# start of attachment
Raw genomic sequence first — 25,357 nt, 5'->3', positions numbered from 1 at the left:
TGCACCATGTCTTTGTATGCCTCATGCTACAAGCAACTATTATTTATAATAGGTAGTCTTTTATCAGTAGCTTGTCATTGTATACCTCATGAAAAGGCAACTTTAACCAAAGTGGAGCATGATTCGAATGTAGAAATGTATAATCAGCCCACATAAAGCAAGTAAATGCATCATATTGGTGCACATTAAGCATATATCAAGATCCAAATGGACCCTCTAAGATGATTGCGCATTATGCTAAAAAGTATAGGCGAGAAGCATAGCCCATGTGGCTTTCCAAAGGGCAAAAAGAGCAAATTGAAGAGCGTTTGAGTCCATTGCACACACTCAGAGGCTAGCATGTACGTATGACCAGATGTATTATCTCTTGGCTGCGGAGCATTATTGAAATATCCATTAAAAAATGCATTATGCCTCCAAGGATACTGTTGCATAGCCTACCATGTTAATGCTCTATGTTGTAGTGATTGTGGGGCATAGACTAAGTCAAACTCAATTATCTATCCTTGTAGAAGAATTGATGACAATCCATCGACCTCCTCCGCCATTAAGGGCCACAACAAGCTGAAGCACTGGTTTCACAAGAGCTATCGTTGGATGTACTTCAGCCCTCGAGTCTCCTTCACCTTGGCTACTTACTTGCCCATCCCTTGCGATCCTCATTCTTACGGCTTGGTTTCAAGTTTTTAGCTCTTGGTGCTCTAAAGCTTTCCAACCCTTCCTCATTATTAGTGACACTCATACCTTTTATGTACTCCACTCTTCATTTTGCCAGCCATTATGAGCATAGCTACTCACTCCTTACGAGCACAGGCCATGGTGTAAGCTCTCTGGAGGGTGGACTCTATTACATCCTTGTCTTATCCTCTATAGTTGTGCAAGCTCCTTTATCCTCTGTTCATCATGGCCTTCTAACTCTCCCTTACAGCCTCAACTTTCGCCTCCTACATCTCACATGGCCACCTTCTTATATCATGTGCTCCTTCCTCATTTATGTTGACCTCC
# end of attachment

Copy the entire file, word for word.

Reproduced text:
Raw genomic sequence first — 25,357 nt, 5'->3', positions numbered from 1 at the left:
TGCACCATGTCTTTGTATGCCTCATGCTACAAGCAACTATTATTTATAATAGGTAGTCTTTTATCAGTAGCTTGTCATTGTATACCTCATGAAAAGGCAACTTTAACCAAAGTGGAGCATGATTCGAATGTAGAAATGTATAATCAGCCCACATAAAGCAAGTAAATGCATCATATTGGTGCACATTAAGCATATATCAAGATCCAAATGGACCCTCTAAGATGATTGCGCATTATGCTAAAAAGTATAGGCGAGAAGCATAGCCCATGTGGCTTTCCAAAGGGCAAAAAGAGCAAATTGAAGAGCGTTTGAGTCCATTGCACACACTCAGAGGCTAGCATGTACGTATGACCAGATGTATTATCTCTTGGCTGCGGAGCATTATTGAAATATCCATTAAAAAATGCATTATGCCTCCAAGGATACTGTTGCATAGCCTACCATGTTAATGCTCTATGTTGTAGTGATTGTGGGGCATAGACTAAGTCAAACTCAATTATCTATCCTTGTAGAAGAATTGATGACAATCCATCGACCTCCTCCGCCATTAAGGGCCACAACAAGCTGAAGCACTGGTTTCACAAGAGCTATCGTTGGATGTACTTCAGCCCTCGAGTCTCCTTCACCTTGGCTACTTACTTGCCCATCCCTTGCGATCCTCATTCTTACGGCTTGGTTTCAAGTTTTTAGCTCTTGGTGCTCTAAAGCTTTCCAACCCTTCCTCATTATTAGTGACACTCATACCTTTTATGTACTCCACTCTTCATTTTGCCAGCCATTATGAGCATAGCTACTCACTCCTTACGAGCACAGGCCATGGTGTAAGCTCTCTGGAGGGTGGACTCTATTACATCCTTGTCTTATCCTCTATAGTTGTGCAAGCTCCTTTATCCTCTGTTCATCATGGCCTTCTAACTCTCCCTTACAGCCTCAACTTTCGCCTCCTACATCTCACATGGCCACCTTCTTATATCATGTGCTCCTTCCTCATTTATGTTGACCTCC